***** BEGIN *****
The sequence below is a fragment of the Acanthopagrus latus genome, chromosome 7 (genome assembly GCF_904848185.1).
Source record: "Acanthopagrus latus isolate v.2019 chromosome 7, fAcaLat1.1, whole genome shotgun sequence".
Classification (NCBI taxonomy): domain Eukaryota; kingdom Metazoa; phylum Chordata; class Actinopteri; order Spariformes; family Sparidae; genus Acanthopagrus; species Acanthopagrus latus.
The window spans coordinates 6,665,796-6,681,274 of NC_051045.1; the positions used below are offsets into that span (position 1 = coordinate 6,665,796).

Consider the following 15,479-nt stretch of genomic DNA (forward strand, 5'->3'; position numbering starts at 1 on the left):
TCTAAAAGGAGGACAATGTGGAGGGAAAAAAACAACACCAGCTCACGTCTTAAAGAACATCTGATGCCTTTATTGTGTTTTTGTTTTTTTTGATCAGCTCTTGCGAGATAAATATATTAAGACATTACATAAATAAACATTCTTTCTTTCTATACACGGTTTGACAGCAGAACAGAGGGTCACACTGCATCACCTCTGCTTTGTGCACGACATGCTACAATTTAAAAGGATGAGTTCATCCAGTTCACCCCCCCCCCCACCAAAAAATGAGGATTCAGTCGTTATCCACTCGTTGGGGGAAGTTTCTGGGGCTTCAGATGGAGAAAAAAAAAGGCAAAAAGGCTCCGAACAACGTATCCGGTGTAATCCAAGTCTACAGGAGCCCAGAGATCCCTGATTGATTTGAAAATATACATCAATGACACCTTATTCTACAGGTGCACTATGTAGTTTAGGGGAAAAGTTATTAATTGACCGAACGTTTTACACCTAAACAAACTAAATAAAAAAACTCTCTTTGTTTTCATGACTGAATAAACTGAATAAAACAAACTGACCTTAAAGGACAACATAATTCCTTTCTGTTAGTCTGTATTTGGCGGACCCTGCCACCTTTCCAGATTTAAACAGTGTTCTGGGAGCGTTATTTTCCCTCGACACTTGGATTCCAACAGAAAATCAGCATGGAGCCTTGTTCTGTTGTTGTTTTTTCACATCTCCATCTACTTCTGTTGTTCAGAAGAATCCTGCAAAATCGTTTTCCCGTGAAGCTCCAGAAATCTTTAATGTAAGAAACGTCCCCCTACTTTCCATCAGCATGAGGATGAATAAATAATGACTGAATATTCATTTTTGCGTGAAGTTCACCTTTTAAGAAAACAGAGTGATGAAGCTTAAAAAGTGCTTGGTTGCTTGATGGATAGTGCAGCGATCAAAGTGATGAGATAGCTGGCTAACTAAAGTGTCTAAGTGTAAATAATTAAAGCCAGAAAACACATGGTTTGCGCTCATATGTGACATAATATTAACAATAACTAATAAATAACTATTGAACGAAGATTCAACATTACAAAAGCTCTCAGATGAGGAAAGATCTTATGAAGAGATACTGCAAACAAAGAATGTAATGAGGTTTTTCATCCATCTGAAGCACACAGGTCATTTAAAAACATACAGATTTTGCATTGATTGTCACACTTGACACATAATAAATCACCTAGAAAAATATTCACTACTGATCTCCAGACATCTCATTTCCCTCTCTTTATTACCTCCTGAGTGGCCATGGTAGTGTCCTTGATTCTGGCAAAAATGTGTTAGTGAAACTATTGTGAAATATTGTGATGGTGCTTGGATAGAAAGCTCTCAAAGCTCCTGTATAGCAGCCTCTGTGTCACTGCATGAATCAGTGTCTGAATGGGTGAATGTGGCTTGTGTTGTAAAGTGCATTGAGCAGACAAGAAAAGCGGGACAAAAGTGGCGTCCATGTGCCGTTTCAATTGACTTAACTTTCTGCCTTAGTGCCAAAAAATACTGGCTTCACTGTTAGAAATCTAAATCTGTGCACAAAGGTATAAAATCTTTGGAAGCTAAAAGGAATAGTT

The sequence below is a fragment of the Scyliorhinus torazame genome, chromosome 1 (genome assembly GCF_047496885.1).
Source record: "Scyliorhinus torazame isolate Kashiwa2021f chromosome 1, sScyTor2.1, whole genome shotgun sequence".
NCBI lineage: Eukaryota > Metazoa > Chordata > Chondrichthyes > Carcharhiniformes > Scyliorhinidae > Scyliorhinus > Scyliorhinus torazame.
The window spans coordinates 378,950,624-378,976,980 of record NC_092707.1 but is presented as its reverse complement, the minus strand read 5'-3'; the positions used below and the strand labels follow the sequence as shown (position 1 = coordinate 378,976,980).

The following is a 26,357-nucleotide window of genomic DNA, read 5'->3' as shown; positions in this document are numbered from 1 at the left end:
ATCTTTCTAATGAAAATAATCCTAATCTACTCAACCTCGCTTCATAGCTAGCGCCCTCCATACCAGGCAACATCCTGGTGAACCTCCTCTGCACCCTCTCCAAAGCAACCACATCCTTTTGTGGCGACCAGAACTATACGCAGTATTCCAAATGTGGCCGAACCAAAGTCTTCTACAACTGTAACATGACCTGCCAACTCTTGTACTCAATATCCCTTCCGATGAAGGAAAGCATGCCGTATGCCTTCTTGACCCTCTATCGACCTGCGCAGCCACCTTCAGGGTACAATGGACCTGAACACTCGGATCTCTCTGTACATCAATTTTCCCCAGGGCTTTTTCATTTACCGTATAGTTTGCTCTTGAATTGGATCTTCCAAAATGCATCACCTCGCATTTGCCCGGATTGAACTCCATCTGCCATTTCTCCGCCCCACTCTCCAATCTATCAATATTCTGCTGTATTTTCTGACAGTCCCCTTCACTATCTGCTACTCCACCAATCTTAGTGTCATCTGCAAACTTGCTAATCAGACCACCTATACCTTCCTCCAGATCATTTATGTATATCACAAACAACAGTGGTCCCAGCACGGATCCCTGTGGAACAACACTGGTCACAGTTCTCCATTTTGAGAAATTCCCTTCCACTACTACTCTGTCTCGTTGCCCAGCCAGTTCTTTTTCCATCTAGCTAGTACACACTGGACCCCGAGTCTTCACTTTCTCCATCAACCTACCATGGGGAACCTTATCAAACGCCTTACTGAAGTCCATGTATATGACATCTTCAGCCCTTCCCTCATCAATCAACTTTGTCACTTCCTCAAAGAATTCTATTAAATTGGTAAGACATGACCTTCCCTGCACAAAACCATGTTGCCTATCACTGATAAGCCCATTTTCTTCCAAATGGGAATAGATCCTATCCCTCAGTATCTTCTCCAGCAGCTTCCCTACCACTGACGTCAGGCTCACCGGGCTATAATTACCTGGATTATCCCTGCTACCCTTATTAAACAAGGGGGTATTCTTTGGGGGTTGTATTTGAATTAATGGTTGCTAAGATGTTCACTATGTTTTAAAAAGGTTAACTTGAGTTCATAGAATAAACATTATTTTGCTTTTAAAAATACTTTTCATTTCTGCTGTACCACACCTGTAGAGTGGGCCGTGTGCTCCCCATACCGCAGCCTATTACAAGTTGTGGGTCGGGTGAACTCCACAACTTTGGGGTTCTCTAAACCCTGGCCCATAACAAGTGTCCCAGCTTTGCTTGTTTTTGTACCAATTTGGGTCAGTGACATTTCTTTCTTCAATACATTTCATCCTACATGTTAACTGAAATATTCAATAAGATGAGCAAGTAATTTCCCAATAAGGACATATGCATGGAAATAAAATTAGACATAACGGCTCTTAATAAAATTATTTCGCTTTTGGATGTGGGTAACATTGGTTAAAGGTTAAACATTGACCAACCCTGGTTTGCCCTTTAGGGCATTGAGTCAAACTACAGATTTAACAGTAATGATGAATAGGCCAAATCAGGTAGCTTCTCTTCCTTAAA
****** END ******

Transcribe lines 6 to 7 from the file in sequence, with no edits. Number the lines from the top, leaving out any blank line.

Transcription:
TCTAAAAGGAGGACAATGTGGAGGGAAAAAAACAACACCAGCTCACGTCTTAAAGAACATCTGATGCCTTTATTGTGTTTTTGTTTTTTTTGATCAGCTCTTGCGAGATAAATATATTAAGACATTACATAAATAAACATTCTTTCTTTCTATACACGGTTTGACAGCAGAACAGAGGGTCACACTGCATCACCTCTGCTTTGTGCACGACATGCTACAATTTAAAAGGATGAGTTCATCCAGTTCACCCCCCCCCCCACCAAAAAATGAGGATTCAGTCGTTATCCACTCGTTGGGGGAAGTTTCTGGGGCTTCAGATGGAGAAAAAAAAAGGCAAAAAGGCTCCGAACAACGTATCCGGTGTAATCCAAGTCTACAGGAGCCCAGAGATCCCTGATTGATTTGAAAATATACATCAATGACACCTTATTCTACAGGTGCACTATGTAGTTTAGGGGAAAAGTTATTAATTGACCGAACGTTTTACACCTAAACAAACTAAATAAAAAAACTCTCTTTGTTTTCATGACTGAATAAACTGAATAAAACAAACTGACCTTAAAGGACAACATAATTCCTTTCTGTTAGTCTGTATTTGGCGGACCCTGCCACCTTTCCAGATTTAAACAGTGTTCTGGGAGCGTTATTTTCCCTCGACACTTGGATTCCAACAGAAAATCAGCATGGAGCCTTGTTCTGTTGTTGTTTTTTCACATCTCCATCTACTTCTGTTGTTCAGAAGAATCCTGCAAAATCGTTTTCCCGTGAAGCTCCAGAAATCTTTAATGTAAGAAACGTCCCCCTACTTTCCATCAGCATGAGGATGAATAAATAATGACTGAATATTCATTTTTGCGTGAAGTTCACCTTTTAAGAAAACAGAGTGATGAAGCTTAAAAAGTGCTTGGTTGCTTGATGGATAGTGCAGCGATCAAAGTGATGAGATAGCTGGCTAACTAAAGTGTCTAAGTGTAAATAATTAAAGCCAGAAAACACATGGTTTGCGCTCATATGTGACATAATATTAACAATAACTAATAAATAACTATTGAACGAAGATTCAACATTACAAAAGCTCTCAGATGAGGAAAGATCTTATGAAGAGATACTGCAAACAAAGAATGTAATGAGGTTTTTCATCCATCTGAAGCACACAGGTCATTTAAAAACATACAGATTTTGCATTGATTGTCACACTTGACACATAATAAATCACCTAGAAAAATATTCACTACTGATCTCCAGACATCTCATTTCCCTCTCTTTATTACCTCCTGAGTGGCCATGGTAGTGTCCTTGATTCTGGCAAAAATGTGTTAGTGAAACTATTGTGAAATATTGTGATGGTGCTTGGATAGAAAGCTCTCAAAGCTCCTGTATAGCAGCCTCTGTGTCACTGCATGAATCAGTGTCTGAATGGGTGAATGTGGCTTGTGTTGTAAAGTGCATTGAGCAGACAAGAAAAGCGGGACAAAAGTGGCGTCCATGTGCCGTTTCAATTGACTTAACTTTCTGCCTTAGTGCCAAAAAATACTGGCTTCACTGTTAGAAATCTAAATCTGTGCACAAAGGTATAAAATCTTTGGAAGCTAAAAGGAATAGTT

The sequence below is a fragment of the Scyliorhinus torazame genome, chromosome 1 (genome assembly GCF_047496885.1).